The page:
Identifying Your Healthiest Embryo

Identifying Your Healthiest Embryo

Introducing our Family History Risk Calculator for embryo reports, a tool to help couples better estimate their embryos’ disease risk.

Tommy Giardina, Engineering

Maria Katz, MS, CGC

Introduction

At the end of an IVF cycle, a couple may have multiple embryos to select from. By using a genetic risk score (GRS), they can order these embryos by their estimated lifetime disease risk. Orchid offers GRSs for many common chronic diseases, therefore the embryo with the lowest risk of one disease may not have the lowest risk of another, so ordering embryos per disease typically is not enough to make a selection. Instead, the couple could also consider the magnitude of the risk – each embryo’s lifetime risk for each disease. However, considering GRS alone without family history may lead to an inaccurate estimation of this risk.

For example, If one of the parents has been diagnosed with a disease, their embryos’ absolute lifetime risk may increase many-fold. To get our most accurate estimations, the Family History Risk Calculator combines both GRS and family history into one estimation of absolute lifetime risk. Using this tool, couples can now confidently compare their embryos’ lifetime risks across multiple diseases. 

An Example

To better understand how to use this tool, let’s walk through an example. My mother passed away from breast cancer in her 60s, and my wife has a diagnosis of bipolar disorder. My wife and I want to better understand how this family history will impact our future child’s risk of these diseases. To do this, we use the Family History Risk Calculator.

We start by calculating each embryo’s risk of bipolar disorder. We start with the baseline population average of 2.8%. This is the risk of a child conceived at random – without any known disease history or genetic information.

Adding my wife’s diagnosis, we see our future child’s risk increases over 3.5x to about 10%.

Although all of our embryos share a large percentage of their DNA, each embryo has a unique combination and its therefore its own genetic predispositions.

Below, we see that Embryo 6 has 25% less risk than typical for an embryo with our family history, whereas Embryo 8 has a 31% greater risk.

Finally, we compare the lifetime risk of all embryos side by side.

Now let’s calculate each embryo’s risk of breast cancer. Following the same steps as before, we get the following results.

These results show that we can reduce our future child’s absolute risk of bipolar disorder slightly more than their risk of breast cancer. This is a very different result than if we hadn’t included our family history – in which case we would have expected significantly less absolute risk reduction of bipolar disorder (as you can see below).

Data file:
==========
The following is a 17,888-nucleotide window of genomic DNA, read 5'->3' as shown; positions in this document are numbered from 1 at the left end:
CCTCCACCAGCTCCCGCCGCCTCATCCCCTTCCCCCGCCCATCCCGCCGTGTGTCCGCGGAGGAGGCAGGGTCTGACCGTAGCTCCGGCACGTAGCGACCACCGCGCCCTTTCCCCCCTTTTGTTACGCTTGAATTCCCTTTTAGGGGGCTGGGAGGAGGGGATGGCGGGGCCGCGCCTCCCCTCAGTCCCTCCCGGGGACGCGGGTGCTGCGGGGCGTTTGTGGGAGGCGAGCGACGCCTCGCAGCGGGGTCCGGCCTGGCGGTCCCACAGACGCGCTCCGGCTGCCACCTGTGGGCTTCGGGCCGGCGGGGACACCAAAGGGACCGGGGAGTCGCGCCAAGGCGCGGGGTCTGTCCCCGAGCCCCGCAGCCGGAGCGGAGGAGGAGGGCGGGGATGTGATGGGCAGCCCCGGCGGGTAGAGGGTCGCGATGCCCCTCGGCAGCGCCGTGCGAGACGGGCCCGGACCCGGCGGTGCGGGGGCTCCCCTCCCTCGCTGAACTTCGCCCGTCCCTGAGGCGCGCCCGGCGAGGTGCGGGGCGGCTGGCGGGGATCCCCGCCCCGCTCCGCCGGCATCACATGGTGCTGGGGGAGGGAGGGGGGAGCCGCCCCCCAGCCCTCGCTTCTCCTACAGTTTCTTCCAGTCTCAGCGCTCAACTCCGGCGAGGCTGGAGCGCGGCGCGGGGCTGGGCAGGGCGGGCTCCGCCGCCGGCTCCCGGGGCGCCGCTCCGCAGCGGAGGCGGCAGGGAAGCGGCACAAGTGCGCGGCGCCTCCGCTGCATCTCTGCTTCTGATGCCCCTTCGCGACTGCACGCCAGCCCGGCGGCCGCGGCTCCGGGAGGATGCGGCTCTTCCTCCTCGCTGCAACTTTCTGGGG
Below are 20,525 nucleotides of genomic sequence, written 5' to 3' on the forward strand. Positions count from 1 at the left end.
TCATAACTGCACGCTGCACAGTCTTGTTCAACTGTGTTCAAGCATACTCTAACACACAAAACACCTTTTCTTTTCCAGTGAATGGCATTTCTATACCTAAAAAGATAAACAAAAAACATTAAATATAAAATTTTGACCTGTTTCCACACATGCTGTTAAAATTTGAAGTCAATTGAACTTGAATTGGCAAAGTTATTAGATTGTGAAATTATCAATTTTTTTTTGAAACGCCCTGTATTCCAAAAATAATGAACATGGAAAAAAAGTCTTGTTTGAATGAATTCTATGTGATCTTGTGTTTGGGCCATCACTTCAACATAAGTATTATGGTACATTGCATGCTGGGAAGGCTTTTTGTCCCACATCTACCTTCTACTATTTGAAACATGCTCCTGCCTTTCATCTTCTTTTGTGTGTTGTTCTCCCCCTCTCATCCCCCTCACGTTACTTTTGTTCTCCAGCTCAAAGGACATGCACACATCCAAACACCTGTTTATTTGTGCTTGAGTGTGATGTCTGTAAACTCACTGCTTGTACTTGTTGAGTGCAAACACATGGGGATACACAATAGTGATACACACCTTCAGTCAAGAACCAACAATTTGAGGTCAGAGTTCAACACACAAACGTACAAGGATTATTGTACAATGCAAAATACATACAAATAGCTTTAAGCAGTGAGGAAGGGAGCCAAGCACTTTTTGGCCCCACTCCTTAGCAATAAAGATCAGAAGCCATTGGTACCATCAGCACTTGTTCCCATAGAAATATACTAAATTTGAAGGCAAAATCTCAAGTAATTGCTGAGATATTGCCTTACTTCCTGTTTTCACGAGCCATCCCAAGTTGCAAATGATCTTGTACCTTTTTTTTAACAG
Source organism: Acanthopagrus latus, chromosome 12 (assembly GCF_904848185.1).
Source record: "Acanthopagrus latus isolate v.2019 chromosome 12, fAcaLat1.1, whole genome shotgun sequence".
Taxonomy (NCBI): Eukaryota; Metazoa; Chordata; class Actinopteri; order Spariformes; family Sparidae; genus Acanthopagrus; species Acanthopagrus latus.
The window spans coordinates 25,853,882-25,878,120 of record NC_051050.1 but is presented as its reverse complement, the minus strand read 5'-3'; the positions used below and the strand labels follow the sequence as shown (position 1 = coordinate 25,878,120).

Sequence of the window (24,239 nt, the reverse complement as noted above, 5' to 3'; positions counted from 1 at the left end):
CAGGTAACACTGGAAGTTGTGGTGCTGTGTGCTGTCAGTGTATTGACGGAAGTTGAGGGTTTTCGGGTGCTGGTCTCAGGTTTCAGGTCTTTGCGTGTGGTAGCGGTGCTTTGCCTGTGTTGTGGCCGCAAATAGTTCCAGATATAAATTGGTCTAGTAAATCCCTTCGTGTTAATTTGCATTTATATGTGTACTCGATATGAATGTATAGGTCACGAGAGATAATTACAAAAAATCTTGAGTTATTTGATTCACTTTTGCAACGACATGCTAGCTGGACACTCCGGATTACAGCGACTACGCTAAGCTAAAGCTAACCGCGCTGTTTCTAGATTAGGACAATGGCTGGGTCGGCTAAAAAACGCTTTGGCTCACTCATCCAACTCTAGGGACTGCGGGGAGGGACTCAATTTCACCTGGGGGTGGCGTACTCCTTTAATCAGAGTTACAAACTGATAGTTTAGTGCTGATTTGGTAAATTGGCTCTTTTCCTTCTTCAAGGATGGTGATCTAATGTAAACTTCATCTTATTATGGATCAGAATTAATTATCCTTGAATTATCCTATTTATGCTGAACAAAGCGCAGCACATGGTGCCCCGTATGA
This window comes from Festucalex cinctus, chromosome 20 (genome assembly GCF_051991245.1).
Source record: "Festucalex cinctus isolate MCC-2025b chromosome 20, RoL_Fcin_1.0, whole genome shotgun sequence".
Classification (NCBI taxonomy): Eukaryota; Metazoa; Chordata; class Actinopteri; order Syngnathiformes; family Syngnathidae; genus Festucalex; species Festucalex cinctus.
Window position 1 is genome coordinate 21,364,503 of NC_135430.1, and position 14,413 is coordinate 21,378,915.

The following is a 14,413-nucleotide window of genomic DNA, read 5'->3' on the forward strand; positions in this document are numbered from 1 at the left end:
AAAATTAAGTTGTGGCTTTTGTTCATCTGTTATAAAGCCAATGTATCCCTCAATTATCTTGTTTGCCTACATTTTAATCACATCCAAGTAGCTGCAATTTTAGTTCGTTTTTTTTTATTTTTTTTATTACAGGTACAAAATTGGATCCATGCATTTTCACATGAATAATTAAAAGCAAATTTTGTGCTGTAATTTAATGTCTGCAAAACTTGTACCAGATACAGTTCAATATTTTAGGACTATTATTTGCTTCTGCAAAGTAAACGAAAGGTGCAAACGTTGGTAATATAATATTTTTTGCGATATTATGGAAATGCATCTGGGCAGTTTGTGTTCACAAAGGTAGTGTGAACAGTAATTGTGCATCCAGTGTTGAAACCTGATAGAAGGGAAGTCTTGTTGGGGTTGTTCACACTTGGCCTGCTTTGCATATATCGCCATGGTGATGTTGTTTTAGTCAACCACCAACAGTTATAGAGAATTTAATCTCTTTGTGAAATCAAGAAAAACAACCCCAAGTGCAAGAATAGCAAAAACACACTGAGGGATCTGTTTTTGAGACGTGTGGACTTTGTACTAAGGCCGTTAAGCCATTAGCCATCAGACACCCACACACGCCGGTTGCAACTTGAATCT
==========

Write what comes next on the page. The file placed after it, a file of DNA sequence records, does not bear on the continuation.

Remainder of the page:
Next Steps

  • Want to better understand the risk reduction embryo selection can achieve? Check out our public risk calculator here.

How It Works

Most common diseases are the result of both environmental and genetic factors. For example, most of us know that a healthy diet and frequent exercise significantly decreases our risk of type 2 diabetes. But if two people follow the same eating and exercising routine, their underlying genetic predispositions may result in one developing type 2 diabetes and the other not.

Linking genes to increased risk for certain diseases is an active field of research. Many papers have already demonstrated millions of links (e.g. there are over a million alleles linked to breast cancer and nearly 300,000 to bipolar). However, there is still more research to be done, meaning we understand some but not all the genes that play a role in one’s predisposition to a disease. 

To estimate an embryo’s risk of a disease, we combine two methods: genetic risk scores and family history. On one hand, our genetic risk scores take the links researchers have discovered for a specific disease and combine them into one equation. We then take your embryo’s genomic data and plug it into this equation to get an estimated risk. On the other hand, family history helps us estimate the genetic risk due to genes that have not yet been linked to the disease. Together, these two methods provide our most accurate estimate of your embryo’s risk.

Going deeper

Whitepaper

These estimates were produced using data from the UK Biobank, an anonymous national database which links individual disease history and their genetic sequences.  You can read about how we modeled disease status and family histories in this whitepaper.

How do you validate your GRSs?

Our GRSs are built on top of large Genome Wide Association Studies (GWAS), like the UK Biobank. These GWASs include genomic and medical data on up to half a million individuals. To develop our GRS models, we follow machine learning best practices – training them on part of these GWAS datasets and validating their accuracy on another.

Still a natural question is: How can we be positive that our genetic risk scores are predictive without “running the experiment” – i.e., waiting until children born through embryo selection have grown up? This is a good question, and it usually arises from thinking about genetic risk scores the same way we think about pharmaceutical trials. But selecting an embryo is different from taking medication. With embryo selection, we can compare your embryo to individuals with the same genetic variants in large biobanks – where we have their full disease history. A new medication, however, is a novel intervention, so there’s no historical data to draw from. This means that our genetic risk scores are built on significantly more data than pharmaceutical trials.

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